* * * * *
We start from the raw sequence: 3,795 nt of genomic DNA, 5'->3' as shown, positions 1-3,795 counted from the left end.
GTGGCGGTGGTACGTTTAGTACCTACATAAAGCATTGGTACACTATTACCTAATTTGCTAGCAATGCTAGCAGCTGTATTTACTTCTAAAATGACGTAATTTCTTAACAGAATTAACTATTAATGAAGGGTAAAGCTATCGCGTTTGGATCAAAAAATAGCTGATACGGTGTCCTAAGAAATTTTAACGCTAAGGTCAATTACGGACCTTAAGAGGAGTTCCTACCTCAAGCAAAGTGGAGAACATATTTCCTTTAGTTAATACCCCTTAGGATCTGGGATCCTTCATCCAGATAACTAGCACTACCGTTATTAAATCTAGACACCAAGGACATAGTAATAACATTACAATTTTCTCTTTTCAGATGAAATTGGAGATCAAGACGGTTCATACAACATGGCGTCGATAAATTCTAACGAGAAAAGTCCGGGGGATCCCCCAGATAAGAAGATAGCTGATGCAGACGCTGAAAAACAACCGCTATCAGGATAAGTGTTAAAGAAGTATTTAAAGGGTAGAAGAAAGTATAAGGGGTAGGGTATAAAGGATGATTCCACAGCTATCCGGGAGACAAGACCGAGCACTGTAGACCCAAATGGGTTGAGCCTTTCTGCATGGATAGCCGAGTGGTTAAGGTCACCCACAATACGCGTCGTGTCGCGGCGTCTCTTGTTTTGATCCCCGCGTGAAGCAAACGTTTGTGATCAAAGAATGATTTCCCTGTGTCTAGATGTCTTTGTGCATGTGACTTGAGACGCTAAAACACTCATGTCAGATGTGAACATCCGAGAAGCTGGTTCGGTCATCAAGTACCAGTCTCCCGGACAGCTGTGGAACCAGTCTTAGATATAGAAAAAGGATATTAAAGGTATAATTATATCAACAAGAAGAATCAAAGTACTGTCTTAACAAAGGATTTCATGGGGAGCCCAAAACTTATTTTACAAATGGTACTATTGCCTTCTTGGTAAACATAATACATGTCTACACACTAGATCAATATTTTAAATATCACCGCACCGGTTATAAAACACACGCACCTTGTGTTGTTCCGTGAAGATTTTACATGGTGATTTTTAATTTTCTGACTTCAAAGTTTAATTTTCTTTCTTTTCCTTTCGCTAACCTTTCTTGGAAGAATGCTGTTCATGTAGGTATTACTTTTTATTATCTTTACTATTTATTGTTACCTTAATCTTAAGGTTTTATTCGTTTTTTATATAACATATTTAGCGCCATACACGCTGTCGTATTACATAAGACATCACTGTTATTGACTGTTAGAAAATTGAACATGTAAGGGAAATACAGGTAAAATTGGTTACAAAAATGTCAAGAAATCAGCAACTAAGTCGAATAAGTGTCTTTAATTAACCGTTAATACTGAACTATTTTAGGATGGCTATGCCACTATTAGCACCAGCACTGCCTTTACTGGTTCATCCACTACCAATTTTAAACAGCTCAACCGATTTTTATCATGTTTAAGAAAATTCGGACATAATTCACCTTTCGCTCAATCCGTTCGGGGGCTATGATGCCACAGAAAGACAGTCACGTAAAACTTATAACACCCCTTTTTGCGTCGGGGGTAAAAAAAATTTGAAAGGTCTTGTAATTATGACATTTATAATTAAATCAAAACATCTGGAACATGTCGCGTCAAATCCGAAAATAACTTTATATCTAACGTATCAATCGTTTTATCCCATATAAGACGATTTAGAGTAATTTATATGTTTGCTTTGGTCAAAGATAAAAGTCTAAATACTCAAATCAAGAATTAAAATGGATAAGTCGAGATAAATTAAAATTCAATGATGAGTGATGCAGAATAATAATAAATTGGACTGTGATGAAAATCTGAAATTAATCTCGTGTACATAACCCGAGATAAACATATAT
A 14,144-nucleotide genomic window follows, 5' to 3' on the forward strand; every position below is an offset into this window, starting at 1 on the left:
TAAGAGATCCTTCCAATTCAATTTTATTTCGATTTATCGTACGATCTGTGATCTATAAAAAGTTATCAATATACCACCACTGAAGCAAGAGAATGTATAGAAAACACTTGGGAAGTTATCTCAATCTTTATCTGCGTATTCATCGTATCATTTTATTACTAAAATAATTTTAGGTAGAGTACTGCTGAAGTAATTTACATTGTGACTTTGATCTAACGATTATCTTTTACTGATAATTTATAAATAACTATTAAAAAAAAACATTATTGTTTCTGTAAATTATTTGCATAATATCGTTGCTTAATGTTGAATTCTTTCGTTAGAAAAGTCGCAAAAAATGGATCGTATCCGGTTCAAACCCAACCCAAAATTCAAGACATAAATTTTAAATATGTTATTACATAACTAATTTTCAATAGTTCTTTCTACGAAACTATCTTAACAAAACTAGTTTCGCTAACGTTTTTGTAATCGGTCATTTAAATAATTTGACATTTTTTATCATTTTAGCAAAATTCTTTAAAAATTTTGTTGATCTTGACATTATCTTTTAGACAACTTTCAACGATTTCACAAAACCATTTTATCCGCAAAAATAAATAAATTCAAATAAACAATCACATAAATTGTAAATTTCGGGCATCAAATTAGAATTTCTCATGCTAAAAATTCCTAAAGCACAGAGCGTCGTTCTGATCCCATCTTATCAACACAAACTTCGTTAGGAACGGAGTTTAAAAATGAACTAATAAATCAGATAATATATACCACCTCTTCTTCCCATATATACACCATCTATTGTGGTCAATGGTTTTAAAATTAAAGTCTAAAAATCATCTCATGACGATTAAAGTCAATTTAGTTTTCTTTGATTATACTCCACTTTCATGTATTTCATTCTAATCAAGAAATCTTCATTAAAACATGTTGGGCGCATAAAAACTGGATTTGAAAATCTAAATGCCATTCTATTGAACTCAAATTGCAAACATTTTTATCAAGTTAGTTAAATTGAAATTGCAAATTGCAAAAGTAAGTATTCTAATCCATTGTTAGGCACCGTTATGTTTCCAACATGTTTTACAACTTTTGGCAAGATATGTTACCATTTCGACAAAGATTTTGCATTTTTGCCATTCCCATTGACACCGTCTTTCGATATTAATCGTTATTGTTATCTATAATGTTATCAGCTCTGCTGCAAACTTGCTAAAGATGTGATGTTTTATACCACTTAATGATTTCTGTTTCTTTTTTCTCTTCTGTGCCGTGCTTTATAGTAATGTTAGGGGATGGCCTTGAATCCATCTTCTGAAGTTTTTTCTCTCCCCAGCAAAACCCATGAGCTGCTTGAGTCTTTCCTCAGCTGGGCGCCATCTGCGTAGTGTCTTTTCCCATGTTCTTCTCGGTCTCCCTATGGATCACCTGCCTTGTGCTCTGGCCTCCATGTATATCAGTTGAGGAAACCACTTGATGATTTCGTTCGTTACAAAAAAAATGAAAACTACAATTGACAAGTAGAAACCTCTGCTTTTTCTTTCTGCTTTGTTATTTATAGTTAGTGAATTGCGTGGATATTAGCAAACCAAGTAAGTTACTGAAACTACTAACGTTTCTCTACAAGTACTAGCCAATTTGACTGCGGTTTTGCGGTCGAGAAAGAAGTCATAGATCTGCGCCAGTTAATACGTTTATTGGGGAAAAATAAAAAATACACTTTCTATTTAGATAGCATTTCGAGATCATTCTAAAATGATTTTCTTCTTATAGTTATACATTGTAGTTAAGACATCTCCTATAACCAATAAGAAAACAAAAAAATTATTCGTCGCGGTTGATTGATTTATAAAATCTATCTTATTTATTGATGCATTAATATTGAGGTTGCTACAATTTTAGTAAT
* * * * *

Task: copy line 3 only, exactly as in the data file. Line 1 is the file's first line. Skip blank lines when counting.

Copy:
A 14,144-nucleotide genomic window follows, 5' to 3' on the forward strand; every position below is an offset into this window, starting at 1 on the left: